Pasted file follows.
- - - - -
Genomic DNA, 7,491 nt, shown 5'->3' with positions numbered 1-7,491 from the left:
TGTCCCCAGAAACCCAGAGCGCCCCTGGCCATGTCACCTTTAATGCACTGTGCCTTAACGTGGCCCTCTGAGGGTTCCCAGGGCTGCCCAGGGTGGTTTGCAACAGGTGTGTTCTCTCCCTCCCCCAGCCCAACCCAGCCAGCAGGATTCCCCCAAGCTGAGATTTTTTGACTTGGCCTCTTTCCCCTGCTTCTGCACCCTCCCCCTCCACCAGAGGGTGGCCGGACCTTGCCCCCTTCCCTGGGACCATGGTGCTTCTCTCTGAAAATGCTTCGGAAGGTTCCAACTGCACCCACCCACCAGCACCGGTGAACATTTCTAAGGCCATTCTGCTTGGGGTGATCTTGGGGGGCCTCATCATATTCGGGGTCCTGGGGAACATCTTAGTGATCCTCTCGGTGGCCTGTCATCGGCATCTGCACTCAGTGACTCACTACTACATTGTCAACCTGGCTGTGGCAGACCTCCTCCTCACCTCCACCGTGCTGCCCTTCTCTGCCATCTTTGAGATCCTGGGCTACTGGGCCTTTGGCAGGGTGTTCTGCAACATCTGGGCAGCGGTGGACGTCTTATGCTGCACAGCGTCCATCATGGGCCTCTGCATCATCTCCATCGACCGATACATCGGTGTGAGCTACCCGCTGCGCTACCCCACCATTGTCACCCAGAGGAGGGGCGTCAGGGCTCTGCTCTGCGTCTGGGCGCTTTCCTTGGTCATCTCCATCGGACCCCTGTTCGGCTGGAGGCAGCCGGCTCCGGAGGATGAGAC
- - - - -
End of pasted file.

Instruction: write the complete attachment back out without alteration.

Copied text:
Genomic DNA, 7,491 nt, shown 5'->3' with positions numbered 1-7,491 from the left:
TGTCCCCAGAAACCCAGAGCGCCCCTGGCCATGTCACCTTTAATGCACTGTGCCTTAACGTGGCCCTCTGAGGGTTCCCAGGGCTGCCCAGGGTGGTTTGCAACAGGTGTGTTCTCTCCCTCCCCCAGCCCAACCCAGCCAGCAGGATTCCCCCAAGCTGAGATTTTTTGACTTGGCCTCTTTCCCCTGCTTCTGCACCCTCCCCCTCCACCAGAGGGTGGCCGGACCTTGCCCCCTTCCCTGGGACCATGGTGCTTCTCTCTGAAAATGCTTCGGAAGGTTCCAACTGCACCCACCCACCAGCACCGGTGAACATTTCTAAGGCCATTCTGCTTGGGGTGATCTTGGGGGGCCTCATCATATTCGGGGTCCTGGGGAACATCTTAGTGATCCTCTCGGTGGCCTGTCATCGGCATCTGCACTCAGTGACTCACTACTACATTGTCAACCTGGCTGTGGCAGACCTCCTCCTCACCTCCACCGTGCTGCCCTTCTCTGCCATCTTTGAGATCCTGGGCTACTGGGCCTTTGGCAGGGTGTTCTGCAACATCTGGGCAGCGGTGGACGTCTTATGCTGCACAGCGTCCATCATGGGCCTCTGCATCATCTCCATCGACCGATACATCGGTGTGAGCTACCCGCTGCGCTACCCCACCATTGTCACCCAGAGGAGGGGCGTCAGGGCTCTGCTCTGCGTCTGGGCGCTTTCCTTGGTCATCTCCATCGGACCCCTGTTCGGCTGGAGGCAGCCGGCTCCGGAGGATGAGAC